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Ancestral Remains


There Are Homes

So long as there are homes to which men turn at the close of day;

So long as there are homes where children are, where women stay;

If love, and loyalty and faith, be found across these sills,

A stricken nation can recover from its ills.

So long as there are homes where fires burn; and there is bread;

So long as there are home where lamps are lit; and prayers are said;

Although people falter through the dark; and nations grope;

With God himself back of these little homes there is hope.

Grace Noll Crowell

CORRECTION: I had thought that this poem in my grandmother's handwriting among her papers had been her work. Of course during most of her life there was no quick and easy photocopy available, if you wanted a copy of something you'd borrowed you wrote it out yourself. Now, my readers here likely won't do either of those things – they'll copy and paste the text into a social media post, or add it to their collection of browser bookmarks.


Fruit Cake

"My wedding cake" – Jessie Alberta Silvernail Card

"Mother's receipt – 1928"



Makes 10 pounds of fruit cake





Who Is This Good Woman?

I know a sweet woman

Whose heart is pure gold,

She's the kind of woman

With whom I'd like to grow old.

I know that she loves me

With a love great and true,

Though the storm clouds may gather

Or the skies are bright blue.

Through great labor and pain

She gave me a son,

Of whom I'll be proud

When life's race is done.

Who is this good woman

With a heart of pure gold?

Who is this good woman

Whose love won't grow cold?

Who is this grand woman

With such great sparkling life?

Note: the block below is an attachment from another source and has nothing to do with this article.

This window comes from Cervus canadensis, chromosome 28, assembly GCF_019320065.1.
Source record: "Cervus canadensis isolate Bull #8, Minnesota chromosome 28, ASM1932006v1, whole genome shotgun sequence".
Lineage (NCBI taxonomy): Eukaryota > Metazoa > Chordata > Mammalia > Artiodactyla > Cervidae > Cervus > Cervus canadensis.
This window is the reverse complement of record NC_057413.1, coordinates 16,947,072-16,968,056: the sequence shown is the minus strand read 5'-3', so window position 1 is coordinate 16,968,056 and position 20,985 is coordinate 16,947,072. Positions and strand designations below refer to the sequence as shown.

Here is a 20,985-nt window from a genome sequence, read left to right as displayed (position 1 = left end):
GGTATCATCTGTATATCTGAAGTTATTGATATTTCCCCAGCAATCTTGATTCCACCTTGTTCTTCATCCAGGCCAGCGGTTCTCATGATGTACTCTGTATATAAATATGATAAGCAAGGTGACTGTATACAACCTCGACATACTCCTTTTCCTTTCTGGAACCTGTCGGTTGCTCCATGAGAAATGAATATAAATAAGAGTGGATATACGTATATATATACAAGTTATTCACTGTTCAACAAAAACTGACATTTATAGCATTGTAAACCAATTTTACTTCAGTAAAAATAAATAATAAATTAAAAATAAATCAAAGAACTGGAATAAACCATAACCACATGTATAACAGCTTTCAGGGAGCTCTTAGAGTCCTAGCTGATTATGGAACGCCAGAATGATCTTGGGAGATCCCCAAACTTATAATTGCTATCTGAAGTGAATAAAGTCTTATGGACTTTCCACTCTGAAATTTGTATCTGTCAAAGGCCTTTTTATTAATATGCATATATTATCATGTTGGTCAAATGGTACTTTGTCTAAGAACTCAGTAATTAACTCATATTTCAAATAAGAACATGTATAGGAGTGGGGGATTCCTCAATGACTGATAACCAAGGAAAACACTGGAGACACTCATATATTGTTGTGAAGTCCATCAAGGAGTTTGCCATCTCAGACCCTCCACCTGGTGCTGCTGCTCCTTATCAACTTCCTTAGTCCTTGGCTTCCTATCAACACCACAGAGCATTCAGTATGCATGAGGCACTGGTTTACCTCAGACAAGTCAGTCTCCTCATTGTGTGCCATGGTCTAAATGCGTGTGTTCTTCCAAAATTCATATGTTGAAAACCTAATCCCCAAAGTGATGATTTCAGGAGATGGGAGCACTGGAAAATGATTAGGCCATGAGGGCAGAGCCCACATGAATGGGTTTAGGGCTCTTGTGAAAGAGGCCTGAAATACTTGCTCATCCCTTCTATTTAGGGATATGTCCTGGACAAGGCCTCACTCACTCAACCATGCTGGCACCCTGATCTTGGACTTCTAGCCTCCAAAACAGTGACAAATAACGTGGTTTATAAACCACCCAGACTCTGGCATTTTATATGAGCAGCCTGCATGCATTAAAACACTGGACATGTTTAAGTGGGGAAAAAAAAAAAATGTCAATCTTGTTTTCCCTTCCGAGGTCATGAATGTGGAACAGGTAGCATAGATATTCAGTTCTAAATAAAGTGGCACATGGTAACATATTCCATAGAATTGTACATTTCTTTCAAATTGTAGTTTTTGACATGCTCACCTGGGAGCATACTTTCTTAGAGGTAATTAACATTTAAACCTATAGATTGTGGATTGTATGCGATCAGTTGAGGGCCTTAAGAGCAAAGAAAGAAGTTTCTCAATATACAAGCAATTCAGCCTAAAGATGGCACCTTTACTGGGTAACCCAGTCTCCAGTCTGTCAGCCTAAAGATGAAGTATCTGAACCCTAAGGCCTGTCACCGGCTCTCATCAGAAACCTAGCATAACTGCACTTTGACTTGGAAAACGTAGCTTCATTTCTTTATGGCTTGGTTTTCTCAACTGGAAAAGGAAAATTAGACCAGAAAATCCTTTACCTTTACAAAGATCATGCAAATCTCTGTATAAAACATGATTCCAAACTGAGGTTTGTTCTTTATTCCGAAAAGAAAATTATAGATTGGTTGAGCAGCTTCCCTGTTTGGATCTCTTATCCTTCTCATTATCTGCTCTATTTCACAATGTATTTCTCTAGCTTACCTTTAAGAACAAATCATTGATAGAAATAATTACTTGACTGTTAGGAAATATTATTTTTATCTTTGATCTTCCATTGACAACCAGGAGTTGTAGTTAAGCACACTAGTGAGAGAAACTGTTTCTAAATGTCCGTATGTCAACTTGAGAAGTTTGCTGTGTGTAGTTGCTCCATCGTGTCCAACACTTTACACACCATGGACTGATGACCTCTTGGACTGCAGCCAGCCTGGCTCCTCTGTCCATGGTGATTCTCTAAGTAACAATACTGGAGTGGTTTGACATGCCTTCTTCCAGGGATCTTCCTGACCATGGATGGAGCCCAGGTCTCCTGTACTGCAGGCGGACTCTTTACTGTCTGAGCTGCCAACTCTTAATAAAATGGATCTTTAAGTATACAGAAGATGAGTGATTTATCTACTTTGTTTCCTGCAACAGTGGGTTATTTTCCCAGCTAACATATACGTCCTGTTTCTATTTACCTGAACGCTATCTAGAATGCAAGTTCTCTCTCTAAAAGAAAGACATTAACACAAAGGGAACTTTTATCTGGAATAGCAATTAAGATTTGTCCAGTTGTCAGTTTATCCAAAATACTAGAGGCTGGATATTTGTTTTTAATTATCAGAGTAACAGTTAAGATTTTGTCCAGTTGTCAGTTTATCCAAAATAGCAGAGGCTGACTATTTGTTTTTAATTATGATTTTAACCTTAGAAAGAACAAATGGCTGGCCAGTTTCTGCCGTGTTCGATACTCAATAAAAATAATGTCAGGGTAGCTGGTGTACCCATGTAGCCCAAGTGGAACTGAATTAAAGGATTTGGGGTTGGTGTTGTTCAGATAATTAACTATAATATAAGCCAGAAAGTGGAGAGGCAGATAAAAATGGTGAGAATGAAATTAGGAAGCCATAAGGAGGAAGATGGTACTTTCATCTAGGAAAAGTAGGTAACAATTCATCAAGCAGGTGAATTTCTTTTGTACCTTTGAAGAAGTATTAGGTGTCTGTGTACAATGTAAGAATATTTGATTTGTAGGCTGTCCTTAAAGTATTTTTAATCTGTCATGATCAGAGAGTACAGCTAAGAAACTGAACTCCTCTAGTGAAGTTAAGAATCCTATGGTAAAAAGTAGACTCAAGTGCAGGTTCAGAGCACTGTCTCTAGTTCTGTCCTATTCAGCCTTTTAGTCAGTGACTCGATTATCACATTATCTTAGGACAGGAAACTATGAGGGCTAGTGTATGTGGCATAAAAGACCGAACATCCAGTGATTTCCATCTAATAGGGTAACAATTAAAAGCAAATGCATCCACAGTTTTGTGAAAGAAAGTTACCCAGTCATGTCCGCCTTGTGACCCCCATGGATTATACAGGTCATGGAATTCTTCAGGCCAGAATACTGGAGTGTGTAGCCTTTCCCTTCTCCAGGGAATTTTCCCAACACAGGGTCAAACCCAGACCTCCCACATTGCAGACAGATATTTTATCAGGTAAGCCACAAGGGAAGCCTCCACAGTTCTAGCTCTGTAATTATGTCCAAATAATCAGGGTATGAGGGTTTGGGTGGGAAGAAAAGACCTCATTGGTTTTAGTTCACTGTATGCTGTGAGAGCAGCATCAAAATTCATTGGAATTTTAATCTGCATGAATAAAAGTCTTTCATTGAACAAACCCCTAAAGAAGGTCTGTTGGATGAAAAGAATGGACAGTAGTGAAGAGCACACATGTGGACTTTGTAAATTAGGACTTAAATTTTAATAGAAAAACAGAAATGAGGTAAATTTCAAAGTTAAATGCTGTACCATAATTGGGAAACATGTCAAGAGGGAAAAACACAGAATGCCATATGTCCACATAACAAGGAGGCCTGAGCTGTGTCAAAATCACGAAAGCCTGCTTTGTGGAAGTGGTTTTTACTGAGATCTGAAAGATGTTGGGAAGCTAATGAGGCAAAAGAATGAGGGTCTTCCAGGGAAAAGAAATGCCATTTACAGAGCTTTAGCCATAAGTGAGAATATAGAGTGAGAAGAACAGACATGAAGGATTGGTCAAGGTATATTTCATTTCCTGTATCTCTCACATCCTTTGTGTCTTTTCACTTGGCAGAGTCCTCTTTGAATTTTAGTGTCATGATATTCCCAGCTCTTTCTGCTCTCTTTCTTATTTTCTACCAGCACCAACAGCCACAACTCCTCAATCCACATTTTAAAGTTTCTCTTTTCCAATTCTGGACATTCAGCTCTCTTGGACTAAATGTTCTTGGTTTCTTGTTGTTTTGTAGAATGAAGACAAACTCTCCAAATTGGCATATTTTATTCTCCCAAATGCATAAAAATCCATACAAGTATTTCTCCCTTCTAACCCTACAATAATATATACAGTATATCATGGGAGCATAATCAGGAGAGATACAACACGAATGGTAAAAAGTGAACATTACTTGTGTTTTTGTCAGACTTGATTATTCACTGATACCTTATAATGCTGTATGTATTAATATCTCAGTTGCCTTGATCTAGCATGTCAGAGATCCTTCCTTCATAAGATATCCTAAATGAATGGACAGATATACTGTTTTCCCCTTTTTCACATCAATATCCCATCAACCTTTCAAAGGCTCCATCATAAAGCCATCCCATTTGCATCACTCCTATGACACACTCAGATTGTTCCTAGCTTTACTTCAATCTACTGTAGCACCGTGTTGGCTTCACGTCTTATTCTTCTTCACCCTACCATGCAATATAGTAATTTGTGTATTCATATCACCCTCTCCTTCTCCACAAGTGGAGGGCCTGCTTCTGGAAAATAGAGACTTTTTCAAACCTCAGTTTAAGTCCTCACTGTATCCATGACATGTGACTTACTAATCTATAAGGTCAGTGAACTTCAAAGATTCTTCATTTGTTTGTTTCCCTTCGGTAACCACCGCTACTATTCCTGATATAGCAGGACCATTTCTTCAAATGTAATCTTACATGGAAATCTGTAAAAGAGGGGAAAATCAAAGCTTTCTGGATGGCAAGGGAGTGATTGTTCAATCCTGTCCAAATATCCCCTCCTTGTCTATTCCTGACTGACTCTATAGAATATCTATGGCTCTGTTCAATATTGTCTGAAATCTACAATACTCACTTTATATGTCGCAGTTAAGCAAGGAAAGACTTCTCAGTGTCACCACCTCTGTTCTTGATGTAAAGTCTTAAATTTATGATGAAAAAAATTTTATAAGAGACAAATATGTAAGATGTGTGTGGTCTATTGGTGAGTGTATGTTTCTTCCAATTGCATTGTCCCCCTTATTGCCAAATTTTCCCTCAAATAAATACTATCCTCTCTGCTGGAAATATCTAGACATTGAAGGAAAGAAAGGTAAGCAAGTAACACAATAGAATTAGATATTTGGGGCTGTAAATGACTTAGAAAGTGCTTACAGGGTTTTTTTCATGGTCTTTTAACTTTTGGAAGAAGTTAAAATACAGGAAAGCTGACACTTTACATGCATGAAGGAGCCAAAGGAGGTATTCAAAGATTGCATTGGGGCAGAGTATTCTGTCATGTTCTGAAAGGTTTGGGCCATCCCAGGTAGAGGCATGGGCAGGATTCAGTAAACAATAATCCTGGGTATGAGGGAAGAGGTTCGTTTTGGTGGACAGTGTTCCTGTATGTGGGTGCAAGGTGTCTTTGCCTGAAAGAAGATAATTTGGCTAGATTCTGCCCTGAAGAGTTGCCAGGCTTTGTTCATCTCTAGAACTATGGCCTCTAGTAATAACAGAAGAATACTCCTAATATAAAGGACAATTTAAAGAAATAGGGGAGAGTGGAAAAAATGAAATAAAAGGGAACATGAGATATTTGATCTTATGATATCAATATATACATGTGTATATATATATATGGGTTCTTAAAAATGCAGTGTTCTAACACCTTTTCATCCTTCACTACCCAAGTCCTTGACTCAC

I write this in tribute

To my dear beloved wife!

Wurzburg, Germany - 1953

Sergeant William F. Card

January 22, 1929 - February 19, 1993

Sweet Penelope

Out there somewhere beyond the sea,

Down where the clouds lie on the lea,

He found his sweet Penelope,

With buds of roses in her hair

And kisses on her mouth.

There is no sweet Penelope

Out there somewhere for me,

With buds of roses in her hair

And kisses on her mouth.

But I can hear the whispering lips

That fly before the outbound ships;

And I can hear the breakers

On the sands a-calling come.

This poem apparently is derived from the story [The Mucker] by Edgar Rice Burroughs. I have not yet read the whole story to see whether these verses are a compilation of lines from the story, or whether they are Dad's own work in imitation of Burroughs. It was of interest to me primarily because it was written in his own handwriting. (I am hoping that such samples can help me understand the hereditary factors involved in dysgraphia.)

© Copyright 1997 - James Card - Permission is granted for non-commercial use of all original material.

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